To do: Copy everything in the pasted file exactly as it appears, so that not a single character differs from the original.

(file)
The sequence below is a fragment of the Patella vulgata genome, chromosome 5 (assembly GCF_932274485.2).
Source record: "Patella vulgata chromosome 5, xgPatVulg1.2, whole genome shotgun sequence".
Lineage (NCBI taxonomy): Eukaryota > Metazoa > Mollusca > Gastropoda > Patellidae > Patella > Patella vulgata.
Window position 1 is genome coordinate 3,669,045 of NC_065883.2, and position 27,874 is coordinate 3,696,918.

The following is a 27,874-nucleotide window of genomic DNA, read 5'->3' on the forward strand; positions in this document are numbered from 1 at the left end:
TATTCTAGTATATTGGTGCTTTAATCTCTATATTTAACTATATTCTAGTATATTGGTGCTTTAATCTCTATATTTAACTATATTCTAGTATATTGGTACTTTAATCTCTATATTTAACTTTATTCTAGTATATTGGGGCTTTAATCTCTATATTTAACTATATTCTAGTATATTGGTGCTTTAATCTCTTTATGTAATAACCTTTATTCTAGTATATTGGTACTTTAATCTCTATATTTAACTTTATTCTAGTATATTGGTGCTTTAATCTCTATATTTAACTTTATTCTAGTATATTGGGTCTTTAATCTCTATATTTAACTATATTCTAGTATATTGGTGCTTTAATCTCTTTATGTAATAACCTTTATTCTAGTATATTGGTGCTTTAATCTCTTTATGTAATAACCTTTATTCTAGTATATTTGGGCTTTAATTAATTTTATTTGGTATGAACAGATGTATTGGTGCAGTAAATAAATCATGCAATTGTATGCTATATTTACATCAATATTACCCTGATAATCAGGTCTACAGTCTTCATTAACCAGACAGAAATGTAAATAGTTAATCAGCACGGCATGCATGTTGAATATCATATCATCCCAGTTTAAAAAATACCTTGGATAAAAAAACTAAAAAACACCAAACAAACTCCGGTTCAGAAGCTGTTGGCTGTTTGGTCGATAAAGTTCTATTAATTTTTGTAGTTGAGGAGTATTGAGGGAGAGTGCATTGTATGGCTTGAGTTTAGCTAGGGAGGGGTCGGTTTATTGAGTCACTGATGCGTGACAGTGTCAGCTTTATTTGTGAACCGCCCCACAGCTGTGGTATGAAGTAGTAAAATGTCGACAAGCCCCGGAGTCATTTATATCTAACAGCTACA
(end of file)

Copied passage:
The sequence below is a fragment of the Patella vulgata genome, chromosome 5 (assembly GCF_932274485.2).
Source record: "Patella vulgata chromosome 5, xgPatVulg1.2, whole genome shotgun sequence".
Lineage (NCBI taxonomy): Eukaryota > Metazoa > Mollusca > Gastropoda > Patellidae > Patella > Patella vulgata.
Window position 1 is genome coordinate 3,669,045 of NC_065883.2, and position 27,874 is coordinate 3,696,918.

The following is a 27,874-nucleotide window of genomic DNA, read 5'->3' on the forward strand; positions in this document are numbered from 1 at the left end:
TATTCTAGTATATTGGTGCTTTAATCTCTATATTTAACTATATTCTAGTATATTGGTGCTTTAATCTCTATATTTAACTATATTCTAGTATATTGGTACTTTAATCTCTATATTTAACTTTATTCTAGTATATTGGGGCTTTAATCTCTATATTTAACTATATTCTAGTATATTGGTGCTTTAATCTCTTTATGTAATAACCTTTATTCTAGTATATTGGTACTTTAATCTCTATATTTAACTTTATTCTAGTATATTGGTGCTTTAATCTCTATATTTAACTTTATTCTAGTATATTGGGTCTTTAATCTCTATATTTAACTATATTCTAGTATATTGGTGCTTTAATCTCTTTATGTAATAACCTTTATTCTAGTATATTGGTGCTTTAATCTCTTTATGTAATAACCTTTATTCTAGTATATTTGGGCTTTAATTAATTTTATTTGGTATGAACAGATGTATTGGTGCAGTAAATAAATCATGCAATTGTATGCTATATTTACATCAATATTACCCTGATAATCAGGTCTACAGTCTTCATTAACCAGACAGAAATGTAAATAGTTAATCAGCACGGCATGCATGTTGAATATCATATCATCCCAGTTTAAAAAATACCTTGGATAAAAAAACTAAAAAACACCAAACAAACTCCGGTTCAGAAGCTGTTGGCTGTTTGGTCGATAAAGTTCTATTAATTTTTGTAGTTGAGGAGTATTGAGGGAGAGTGCATTGTATGGCTTGAGTTTAGCTAGGGAGGGGTCGGTTTATTGAGTCACTGATGCGTGACAGTGTCAGCTTTATTTGTGAACCGCCCCACAGCTGTGGTATGAAGTAGTAAAATGTCGACAAGCCCCGGAGTCATTTATATCTAACAGCTACA